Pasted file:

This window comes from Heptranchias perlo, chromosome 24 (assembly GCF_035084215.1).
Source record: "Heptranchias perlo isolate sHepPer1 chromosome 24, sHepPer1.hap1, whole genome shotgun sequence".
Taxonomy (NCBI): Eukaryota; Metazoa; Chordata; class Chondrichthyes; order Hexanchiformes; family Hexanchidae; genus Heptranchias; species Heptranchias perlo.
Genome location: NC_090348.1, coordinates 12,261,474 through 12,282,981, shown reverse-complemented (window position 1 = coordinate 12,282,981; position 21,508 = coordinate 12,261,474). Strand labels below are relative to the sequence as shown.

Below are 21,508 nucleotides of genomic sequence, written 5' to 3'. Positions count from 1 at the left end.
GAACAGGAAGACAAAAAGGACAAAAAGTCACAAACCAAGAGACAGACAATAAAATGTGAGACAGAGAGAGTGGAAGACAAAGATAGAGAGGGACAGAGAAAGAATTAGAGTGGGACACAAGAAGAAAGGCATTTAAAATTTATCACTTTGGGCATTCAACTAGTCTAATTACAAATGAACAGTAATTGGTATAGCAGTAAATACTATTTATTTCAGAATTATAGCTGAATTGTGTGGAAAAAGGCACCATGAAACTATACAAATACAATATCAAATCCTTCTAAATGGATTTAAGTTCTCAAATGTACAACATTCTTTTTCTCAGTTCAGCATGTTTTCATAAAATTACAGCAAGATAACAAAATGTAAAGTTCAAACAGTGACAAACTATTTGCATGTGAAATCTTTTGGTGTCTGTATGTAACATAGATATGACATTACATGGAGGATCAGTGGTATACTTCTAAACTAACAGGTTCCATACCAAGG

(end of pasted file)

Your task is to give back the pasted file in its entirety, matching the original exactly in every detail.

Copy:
This window comes from Heptranchias perlo, chromosome 24 (assembly GCF_035084215.1).
Source record: "Heptranchias perlo isolate sHepPer1 chromosome 24, sHepPer1.hap1, whole genome shotgun sequence".
Taxonomy (NCBI): Eukaryota; Metazoa; Chordata; class Chondrichthyes; order Hexanchiformes; family Hexanchidae; genus Heptranchias; species Heptranchias perlo.
Genome location: NC_090348.1, coordinates 12,261,474 through 12,282,981, shown reverse-complemented (window position 1 = coordinate 12,282,981; position 21,508 = coordinate 12,261,474). Strand labels below are relative to the sequence as shown.

Below are 21,508 nucleotides of genomic sequence, written 5' to 3'. Positions count from 1 at the left end.
GAACAGGAAGACAAAAAGGACAAAAAGTCACAAACCAAGAGACAGACAATAAAATGTGAGACAGAGAGAGTGGAAGACAAAGATAGAGAGGGACAGAGAAAGAATTAGAGTGGGACACAAGAAGAAAGGCATTTAAAATTTATCACTTTGGGCATTCAACTAGTCTAATTACAAATGAACAGTAATTGGTATAGCAGTAAATACTATTTATTTCAGAATTATAGCTGAATTGTGTGGAAAAAGGCACCATGAAACTATACAAATACAATATCAAATCCTTCTAAATGGATTTAAGTTCTCAAATGTACAACATTCTTTTTCTCAGTTCAGCATGTTTTCATAAAATTACAGCAAGATAACAAAATGTAAAGTTCAAACAGTGACAAACTATTTGCATGTGAAATCTTTTGGTGTCTGTATGTAACATAGATATGACATTACATGGAGGATCAGTGGTATACTTCTAAACTAACAGGTTCCATACCAAGG